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Why Do My Clothes Get So Wrinkled?

You know what can put a wrinkle in your morning routine? A wrinkle in your shirt. 

Why must we heat up the iron, find a wrinkle release spray or turn on a hot shower after we've properly washed and dried our clothes? We answer this wrinkly question with help from Slate and Kinja

[[{"type":"media","view_mode":"media_large","fid":"39552","attributes":{"class":"media-image","typeof":"foaf:Image","style":"","alt":"Why do my clothes get so wrinkled?"}}]]Two things make clothes wrinkle (and un-wrinkle): heat and water. 

Our clothes are made up of fabric, which is made up of molecules held together by bonds. When your clothes get warm or wet, the bonds are broken. As they cool or dry, bonds reattach. Let’s just say these new bonds can really put a wrinkle in things. 

If your shirt is made from wool, nylon or polyester it has a glass transition temperature. Below this temperature, the material’s molecules are held together in a “glass” phase. However, If the temperature of the material rises above this threshold, the bonds break and shift into new positions. As the material cools, these newly formed bonds create wrinkles.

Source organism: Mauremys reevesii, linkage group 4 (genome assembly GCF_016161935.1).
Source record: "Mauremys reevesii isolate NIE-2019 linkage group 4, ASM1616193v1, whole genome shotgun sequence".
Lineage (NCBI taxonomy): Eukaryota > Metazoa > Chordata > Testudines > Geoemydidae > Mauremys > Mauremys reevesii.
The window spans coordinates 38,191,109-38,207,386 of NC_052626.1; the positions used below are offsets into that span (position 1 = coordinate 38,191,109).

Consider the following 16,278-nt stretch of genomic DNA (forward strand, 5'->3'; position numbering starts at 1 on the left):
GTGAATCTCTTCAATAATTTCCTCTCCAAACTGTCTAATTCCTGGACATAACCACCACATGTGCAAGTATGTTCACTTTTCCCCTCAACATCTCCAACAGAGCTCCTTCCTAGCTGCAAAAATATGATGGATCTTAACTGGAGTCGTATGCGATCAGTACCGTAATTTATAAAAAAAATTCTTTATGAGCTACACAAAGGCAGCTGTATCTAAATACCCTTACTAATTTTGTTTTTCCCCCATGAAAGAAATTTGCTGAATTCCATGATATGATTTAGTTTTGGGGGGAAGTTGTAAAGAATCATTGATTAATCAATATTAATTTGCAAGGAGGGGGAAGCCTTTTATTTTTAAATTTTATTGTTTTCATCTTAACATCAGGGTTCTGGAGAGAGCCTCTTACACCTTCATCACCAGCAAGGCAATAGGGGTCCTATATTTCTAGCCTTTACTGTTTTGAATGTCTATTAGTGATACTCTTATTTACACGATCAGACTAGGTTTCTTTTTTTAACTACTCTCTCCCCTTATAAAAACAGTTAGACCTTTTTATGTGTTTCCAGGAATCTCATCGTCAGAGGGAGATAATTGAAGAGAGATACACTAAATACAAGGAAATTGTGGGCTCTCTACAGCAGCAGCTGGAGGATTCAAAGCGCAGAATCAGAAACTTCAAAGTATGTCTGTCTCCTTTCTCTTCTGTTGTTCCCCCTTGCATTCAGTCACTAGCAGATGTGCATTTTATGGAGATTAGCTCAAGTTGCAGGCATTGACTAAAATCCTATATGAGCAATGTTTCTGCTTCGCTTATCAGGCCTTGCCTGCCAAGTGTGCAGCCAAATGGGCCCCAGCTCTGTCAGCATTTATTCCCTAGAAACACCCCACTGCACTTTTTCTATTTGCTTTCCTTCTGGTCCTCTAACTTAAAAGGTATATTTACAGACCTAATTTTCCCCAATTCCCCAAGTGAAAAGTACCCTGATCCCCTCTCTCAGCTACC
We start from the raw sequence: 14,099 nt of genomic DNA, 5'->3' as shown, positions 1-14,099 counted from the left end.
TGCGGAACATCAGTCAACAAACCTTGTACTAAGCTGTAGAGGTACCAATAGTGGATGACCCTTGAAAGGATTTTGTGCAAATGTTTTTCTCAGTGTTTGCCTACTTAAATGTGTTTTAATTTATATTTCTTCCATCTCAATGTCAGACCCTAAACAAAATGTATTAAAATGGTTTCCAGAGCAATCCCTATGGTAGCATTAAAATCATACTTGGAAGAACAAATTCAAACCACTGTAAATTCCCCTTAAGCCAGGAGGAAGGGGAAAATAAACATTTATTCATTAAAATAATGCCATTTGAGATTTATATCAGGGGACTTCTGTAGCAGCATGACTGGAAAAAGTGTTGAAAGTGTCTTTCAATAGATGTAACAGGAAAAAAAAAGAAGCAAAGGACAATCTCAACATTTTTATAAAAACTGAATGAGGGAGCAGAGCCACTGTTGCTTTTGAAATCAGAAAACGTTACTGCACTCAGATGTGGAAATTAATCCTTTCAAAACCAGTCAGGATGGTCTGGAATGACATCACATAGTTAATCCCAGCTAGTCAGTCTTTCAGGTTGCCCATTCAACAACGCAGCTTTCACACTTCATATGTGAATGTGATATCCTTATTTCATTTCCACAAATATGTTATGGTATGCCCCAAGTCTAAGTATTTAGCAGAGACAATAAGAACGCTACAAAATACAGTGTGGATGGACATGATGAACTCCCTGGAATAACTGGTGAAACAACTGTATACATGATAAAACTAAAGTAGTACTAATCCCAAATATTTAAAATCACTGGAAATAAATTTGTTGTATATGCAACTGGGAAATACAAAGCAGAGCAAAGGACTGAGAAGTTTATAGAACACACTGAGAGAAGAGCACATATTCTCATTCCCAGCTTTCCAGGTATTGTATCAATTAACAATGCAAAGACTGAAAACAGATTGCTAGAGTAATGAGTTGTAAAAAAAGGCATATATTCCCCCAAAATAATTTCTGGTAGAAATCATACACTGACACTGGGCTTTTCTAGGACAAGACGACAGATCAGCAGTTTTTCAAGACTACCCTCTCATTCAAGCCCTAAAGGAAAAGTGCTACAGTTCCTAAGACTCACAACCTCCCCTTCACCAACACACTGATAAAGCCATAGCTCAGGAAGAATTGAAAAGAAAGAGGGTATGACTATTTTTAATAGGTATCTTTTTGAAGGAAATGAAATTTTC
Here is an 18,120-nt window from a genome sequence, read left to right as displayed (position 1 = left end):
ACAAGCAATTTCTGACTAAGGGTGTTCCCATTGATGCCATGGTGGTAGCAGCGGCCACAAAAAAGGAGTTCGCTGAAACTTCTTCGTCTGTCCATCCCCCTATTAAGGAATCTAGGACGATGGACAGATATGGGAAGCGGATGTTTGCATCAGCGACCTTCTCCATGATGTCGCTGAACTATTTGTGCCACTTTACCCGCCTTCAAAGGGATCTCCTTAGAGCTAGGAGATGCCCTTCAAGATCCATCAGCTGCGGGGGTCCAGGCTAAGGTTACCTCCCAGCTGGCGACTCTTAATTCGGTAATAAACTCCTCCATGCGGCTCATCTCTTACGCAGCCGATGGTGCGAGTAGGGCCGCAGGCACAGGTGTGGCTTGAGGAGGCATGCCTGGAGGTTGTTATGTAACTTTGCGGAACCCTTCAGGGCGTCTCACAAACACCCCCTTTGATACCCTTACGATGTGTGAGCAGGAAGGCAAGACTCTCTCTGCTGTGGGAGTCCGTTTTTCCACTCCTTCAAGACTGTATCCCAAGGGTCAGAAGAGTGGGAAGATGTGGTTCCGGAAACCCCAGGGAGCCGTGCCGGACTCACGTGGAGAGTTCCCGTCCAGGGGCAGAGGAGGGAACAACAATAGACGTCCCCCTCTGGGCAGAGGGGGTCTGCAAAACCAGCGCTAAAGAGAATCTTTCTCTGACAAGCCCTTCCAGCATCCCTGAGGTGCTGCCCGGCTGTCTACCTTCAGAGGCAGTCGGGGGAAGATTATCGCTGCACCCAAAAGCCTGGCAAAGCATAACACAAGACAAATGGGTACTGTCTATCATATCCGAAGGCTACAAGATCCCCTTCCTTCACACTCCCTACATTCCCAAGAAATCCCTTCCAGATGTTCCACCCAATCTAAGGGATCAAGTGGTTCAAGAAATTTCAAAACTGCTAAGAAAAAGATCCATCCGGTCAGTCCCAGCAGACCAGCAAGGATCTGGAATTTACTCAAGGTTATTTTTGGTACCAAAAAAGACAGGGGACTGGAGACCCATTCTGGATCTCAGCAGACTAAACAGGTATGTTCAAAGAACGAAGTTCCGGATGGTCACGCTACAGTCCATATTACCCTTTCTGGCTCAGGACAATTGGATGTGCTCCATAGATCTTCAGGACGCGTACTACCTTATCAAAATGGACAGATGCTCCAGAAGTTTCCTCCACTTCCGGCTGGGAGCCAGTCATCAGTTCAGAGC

When the fabrics in your shirts are made from cotton, linen or rayon are are held together by hydrogen bonds, the same bonds found in water molecules. Hydrogen bonds make fabrics very absorbent, so when moisture is added, water penetrates and separates these bonds. As the moisture evaporates, new hydrogen bonds form and lock in place wrinkles that formed when the shirt was wet. 

Looking for more Never Stop Asking "Why?" questions? Catch up on all of the past "Whys" on the blog!